James Morris is the owner of DSE, a downtown Detroit T-shirt business. He hadn’t noticed that his city had filed for bankruptcy and he doesn’t particularly care. “There hasn’t been a moment when Detroit wasn’t dealing with problems. Now it’s just official,” he said.

The facts of Detroit’s dissolution are astonishing: 76,000 homes and buildings in once-prosperous neighborhoods abandoned; vast factories crumbling like monuments to America’s manufacturing heyday. But on the weekend following the city’s symbolic admission of defeat, there was defiance in the air and a sense that Detroit can turn the corner.

“This was always a place of great community,” said writer and publisher Cary Loren. “The car industry’s gone and it’s not coming back. Capitalism has failed us, but so what? We’ll just go on to the next thing.”

The resurrection of Detroit will not happen overnight. No city better illustrates an economist’s nightmare scenario — collapsing industry triggering a rapid decline in population to the point that there is no longer a tax base to meet ever-increasing pension and health care costs, or the money to maintain services.

In Detroit’s application for protection from creditors, emergency manager Kevyn Orr said that by 2017, 65 percent of the city’s financial obligation will be “legacy” costs on previous debts. No other major U.S. city has similar obligations exceeding 20 percent of revenues.

Orr, who was appointed in March, explained his decision to act: “We were not getting to where we need to be, so I pulled the trigger.” He added that the financial irregularities in Detroit’s management were hardly new. “This has been going on for a very long time.”

As it stands, 40 percent of Detroit street lights are broken. It takes, on average, an hour for police or ambulance services to respond to emergency calls. Gang murders are carried out in vacant buildings that are then set on fire, in the knowledge that overstretched emergency services will not attempt a search.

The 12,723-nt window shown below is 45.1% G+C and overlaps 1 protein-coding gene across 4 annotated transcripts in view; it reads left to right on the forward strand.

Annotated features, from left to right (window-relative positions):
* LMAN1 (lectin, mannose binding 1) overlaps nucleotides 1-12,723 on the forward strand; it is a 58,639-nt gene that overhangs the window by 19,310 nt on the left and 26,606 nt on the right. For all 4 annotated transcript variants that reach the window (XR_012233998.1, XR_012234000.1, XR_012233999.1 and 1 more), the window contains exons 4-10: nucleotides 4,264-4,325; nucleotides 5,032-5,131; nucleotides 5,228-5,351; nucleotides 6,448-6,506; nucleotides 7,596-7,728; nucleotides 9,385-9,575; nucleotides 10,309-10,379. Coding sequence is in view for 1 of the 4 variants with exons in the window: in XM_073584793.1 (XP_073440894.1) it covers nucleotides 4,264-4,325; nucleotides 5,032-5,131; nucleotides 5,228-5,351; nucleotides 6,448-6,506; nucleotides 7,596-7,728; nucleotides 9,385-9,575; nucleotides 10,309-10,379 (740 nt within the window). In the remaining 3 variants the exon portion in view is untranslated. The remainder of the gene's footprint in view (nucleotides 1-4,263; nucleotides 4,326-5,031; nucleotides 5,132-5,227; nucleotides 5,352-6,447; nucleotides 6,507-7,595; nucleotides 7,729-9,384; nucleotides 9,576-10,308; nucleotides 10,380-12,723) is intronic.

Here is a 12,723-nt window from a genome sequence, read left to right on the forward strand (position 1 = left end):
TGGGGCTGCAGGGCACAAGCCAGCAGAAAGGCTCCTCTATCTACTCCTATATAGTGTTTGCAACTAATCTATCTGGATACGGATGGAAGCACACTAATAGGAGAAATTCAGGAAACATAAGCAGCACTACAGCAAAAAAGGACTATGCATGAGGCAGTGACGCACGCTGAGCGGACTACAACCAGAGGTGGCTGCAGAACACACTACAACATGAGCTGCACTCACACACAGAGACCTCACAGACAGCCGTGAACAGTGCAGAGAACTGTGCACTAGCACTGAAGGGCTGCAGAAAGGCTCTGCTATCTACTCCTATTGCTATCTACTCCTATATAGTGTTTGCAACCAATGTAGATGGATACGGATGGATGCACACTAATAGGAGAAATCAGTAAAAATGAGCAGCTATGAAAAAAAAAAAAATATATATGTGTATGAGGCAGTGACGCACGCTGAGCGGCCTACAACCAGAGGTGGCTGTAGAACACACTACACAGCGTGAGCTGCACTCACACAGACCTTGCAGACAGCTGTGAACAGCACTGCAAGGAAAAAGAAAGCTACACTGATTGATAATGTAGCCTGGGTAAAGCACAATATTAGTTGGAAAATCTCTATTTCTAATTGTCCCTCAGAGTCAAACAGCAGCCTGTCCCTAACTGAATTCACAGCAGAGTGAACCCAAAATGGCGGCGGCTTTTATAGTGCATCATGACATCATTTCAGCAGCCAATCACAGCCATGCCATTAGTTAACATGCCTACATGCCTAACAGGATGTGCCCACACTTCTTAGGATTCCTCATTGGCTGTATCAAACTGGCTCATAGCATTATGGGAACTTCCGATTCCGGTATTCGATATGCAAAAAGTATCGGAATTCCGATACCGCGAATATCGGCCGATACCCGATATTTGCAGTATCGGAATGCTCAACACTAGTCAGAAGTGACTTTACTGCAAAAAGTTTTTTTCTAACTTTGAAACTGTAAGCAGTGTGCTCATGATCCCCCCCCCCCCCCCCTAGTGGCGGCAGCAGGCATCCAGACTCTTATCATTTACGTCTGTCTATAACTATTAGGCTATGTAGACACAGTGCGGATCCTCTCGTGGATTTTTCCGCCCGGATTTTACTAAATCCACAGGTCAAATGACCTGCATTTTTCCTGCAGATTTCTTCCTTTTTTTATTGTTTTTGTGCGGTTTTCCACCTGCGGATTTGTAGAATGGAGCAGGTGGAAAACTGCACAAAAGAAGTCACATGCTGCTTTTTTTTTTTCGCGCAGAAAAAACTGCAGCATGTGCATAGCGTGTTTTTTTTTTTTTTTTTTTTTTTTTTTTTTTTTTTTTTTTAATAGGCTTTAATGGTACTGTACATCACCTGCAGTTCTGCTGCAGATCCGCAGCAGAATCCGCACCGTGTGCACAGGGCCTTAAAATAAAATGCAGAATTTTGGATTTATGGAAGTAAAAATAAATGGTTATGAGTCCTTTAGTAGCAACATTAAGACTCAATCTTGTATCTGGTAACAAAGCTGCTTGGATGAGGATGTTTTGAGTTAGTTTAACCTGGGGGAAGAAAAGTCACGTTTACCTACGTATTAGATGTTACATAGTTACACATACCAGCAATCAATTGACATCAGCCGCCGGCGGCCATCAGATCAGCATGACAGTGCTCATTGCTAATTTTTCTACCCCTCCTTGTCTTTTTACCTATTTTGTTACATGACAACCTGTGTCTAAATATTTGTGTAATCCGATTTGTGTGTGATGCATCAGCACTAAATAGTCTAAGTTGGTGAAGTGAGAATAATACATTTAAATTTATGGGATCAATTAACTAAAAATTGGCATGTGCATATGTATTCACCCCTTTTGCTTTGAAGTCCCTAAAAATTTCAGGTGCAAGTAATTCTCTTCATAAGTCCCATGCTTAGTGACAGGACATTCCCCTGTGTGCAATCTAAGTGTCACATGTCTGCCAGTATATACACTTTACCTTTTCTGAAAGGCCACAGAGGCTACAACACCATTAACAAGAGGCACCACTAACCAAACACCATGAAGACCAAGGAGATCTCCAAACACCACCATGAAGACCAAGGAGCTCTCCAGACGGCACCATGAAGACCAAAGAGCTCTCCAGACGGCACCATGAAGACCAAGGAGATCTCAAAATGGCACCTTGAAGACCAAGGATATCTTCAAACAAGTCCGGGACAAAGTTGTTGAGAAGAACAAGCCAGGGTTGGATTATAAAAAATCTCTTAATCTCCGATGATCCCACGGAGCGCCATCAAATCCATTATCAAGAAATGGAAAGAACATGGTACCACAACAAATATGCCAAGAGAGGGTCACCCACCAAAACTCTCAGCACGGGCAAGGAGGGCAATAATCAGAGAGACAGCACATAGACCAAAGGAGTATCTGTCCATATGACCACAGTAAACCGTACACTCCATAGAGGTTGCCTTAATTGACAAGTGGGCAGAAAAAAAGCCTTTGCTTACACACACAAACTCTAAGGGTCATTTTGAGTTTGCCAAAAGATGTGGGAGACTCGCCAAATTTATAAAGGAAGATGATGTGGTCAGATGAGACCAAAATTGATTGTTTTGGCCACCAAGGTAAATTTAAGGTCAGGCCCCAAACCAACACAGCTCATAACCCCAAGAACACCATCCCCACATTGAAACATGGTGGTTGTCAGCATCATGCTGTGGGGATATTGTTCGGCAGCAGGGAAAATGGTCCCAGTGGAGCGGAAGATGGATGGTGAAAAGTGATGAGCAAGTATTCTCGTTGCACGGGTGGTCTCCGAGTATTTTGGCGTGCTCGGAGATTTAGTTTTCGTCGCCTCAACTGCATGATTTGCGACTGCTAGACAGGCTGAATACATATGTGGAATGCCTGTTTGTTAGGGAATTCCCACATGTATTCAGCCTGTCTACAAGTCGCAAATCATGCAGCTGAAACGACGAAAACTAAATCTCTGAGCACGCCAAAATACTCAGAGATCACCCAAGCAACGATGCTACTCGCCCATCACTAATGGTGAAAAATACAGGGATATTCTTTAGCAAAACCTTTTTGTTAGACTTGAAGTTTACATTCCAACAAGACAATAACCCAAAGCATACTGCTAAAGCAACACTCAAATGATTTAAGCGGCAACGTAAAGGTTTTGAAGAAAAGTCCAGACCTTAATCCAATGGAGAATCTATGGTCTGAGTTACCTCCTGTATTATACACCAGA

The flight from blighted areas appears to be accelerating — in the past decade alone, Detroit’s population fell by 26 percent. It now stands at 700,000, having once been 2 million.

Remaining residents in districts such as Brightmoor, northwest of the center, are besieged by vandalism and crime. Streets have been turned into ad hoc dumps for car tires and abandoned boats. One spray-painted sign reads simply: “Dumpers will be shot.”

What isn’t dumped is stolen. Factories and homes have largely been stripped of anything of value, so thieves now target cars’ catalytic converters. Illiteracy runs at more than 56 percent; half the adults in some areas are unemployed. In many neighborhoods, the only sign of activity is a slow trudge to the liquor store.

At its peak in 1950, Detroit was 82 percent white. The “white flight” after the 1967 race riots flipped the ratio — it’s now 82 percent black. When the 2008 financial crisis reduced the cost of living in the suburbs, the black population moved out of the center, too.

“No other city in America has been blighted like Detroit but I think the bankruptcy will bring an end to it,” said Lenon Smith, a life-long Detroit resident. “Everybody is optimistic that we can now reinvest in our communities and amenities.”

One leading optimist is multibillionaire Dan Gilbert, founder of online mortgage lender Quicken Loans and majority owner of the NBA’s Cleveland Cavaliers. Gilbert now owns or runs 30 buildings downtown as part of an effort to turn the city into a technology hub.